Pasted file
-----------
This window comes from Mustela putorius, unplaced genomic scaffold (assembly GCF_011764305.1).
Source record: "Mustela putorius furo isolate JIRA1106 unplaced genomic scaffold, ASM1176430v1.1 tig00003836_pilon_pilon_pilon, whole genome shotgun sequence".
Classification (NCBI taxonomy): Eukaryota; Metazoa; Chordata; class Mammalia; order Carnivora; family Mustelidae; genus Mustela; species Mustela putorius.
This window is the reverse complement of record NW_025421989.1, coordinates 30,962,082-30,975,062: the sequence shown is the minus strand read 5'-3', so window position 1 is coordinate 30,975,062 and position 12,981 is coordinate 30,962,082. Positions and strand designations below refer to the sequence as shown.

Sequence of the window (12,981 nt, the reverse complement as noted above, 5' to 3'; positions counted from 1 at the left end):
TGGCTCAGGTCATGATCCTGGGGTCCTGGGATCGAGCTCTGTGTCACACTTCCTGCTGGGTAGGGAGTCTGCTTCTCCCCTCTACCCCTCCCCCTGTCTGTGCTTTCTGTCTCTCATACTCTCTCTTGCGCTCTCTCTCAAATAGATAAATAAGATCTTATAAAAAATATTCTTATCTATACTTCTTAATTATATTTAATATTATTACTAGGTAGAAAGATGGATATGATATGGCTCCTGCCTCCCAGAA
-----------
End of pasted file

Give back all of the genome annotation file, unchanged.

This window comes from Mustela putorius, unplaced genomic scaffold (assembly GCF_011764305.1).
Source record: "Mustela putorius furo isolate JIRA1106 unplaced genomic scaffold, ASM1176430v1.1 tig00003836_pilon_pilon_pilon, whole genome shotgun sequence".
Classification (NCBI taxonomy): Eukaryota; Metazoa; Chordata; class Mammalia; order Carnivora; family Mustelidae; genus Mustela; species Mustela putorius.
This window is the reverse complement of record NW_025421989.1, coordinates 30,962,082-30,975,062: the sequence shown is the minus strand read 5'-3', so window position 1 is coordinate 30,975,062 and position 12,981 is coordinate 30,962,082. Positions and strand designations below refer to the sequence as shown.

Sequence of the window (12,981 nt, the reverse complement as noted above, 5' to 3'; positions counted from 1 at the left end):
TGGCTCAGGTCATGATCCTGGGGTCCTGGGATCGAGCTCTGTGTCACACTTCCTGCTGGGTAGGGAGTCTGCTTCTCCCCTCTACCCCTCCCCCTGTCTGTGCTTTCTGTCTCTCATACTCTCTCTTGCGCTCTCTCTCAAATAGATAAATAAGATCTTATAAAAAATATTCTTATCTATACTTCTTAATTATATTTAATATTATTACTAGGTAGAAAGATGGATATGATATGGCTCCTGCCTCCCAGAA